Disruptive effect of unattended noise-vocoded speech on recall of visually presented digits: Interaction between the number of frequency bands and languages

Kazuo Ueda, Yoshitaka Nakajima, Kana Doumoto, Wolfgang Ellermeier, Florian Kattner

研究成果: ジャーナルへの寄稿会談の抜粋

抄録

To assess the effects of degraded irrelevant speech on the serial recall of visually presented digits, noise-vocoded speech was generated in Japanese and German. Effects of the participants' native language were also examined by studying 40 Japanese and 40 German listeners. The number of frequency bands used in vocoding and the language (native or not) the irrelevant sound was derived from affected performance significantly. The participants' native language had a greater disruptive effect than the non-native language, particularly in conditions in which intelligibility was moderate. Speech sounds appear to have been processed automatically although the participant was instructed to neglect them. This must have required some amount of cognitive resources, which could have been used for the recall task otherwise. This automatic interference was stronger when the native language was used, probably because it contained perceptual cues that were more difficult to degrade.

元の言語英語
記事番号060168
ジャーナルJournal of the Acoustical Society of America
19
DOI
出版物ステータス出版済み - 6 19 2013

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digits
interactions
intelligibility
acoustics
cues
resources
Native Language
Language
Interaction
interference

All Science Journal Classification (ASJC) codes

  • Acoustics and Ultrasonics

これを引用

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abstract = "To assess the effects of degraded irrelevant speech on the serial recall of visually presented digits, noise-vocoded speech was generated in Japanese and German. Effects of the participants' native language were also examined by studying 40 Japanese and 40 German listeners. The number of frequency bands used in vocoding and the language (native or not) the irrelevant sound was derived from affected performance significantly. The participants' native language had a greater disruptive effect than the non-native language, particularly in conditions in which intelligibility was moderate. Speech sounds appear to have been processed automatically although the participant was instructed to neglect them. This must have required some amount of cognitive resources, which could have been used for the recall task otherwise. This automatic interference was stronger when the native language was used, probably because it contained perceptual cues that were more difficult to degrade.",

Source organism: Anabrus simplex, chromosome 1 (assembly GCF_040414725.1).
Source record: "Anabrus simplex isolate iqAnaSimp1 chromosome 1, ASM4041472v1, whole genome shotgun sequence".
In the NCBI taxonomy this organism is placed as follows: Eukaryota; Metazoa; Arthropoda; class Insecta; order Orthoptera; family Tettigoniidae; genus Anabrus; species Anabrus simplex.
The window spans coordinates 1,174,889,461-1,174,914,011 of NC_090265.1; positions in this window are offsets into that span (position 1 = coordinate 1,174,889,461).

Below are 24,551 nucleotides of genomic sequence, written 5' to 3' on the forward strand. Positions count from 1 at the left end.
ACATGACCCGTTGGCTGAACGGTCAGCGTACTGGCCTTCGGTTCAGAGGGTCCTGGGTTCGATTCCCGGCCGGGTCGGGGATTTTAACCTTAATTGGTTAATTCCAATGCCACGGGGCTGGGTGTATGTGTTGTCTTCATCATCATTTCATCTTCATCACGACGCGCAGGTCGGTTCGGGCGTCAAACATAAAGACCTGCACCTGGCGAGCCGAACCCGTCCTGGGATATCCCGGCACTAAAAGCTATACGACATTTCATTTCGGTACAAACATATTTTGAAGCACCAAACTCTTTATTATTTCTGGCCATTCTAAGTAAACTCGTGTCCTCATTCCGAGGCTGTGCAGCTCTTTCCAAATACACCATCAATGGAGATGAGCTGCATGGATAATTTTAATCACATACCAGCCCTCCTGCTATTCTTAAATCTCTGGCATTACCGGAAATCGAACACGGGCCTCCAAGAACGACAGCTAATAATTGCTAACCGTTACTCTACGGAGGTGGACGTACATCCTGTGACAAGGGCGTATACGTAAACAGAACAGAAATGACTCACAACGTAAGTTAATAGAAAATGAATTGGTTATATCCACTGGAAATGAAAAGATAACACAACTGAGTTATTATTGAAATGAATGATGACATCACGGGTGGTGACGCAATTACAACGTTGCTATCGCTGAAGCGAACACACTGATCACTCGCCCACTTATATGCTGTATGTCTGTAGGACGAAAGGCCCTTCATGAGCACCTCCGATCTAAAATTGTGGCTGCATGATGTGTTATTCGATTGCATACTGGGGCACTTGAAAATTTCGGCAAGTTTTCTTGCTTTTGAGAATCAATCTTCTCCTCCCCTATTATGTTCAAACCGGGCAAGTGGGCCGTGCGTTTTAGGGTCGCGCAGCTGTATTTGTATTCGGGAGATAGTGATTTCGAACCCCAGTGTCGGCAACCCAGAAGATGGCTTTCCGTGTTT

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AU - Ellermeier, Wolfgang

AU - Kattner, Florian

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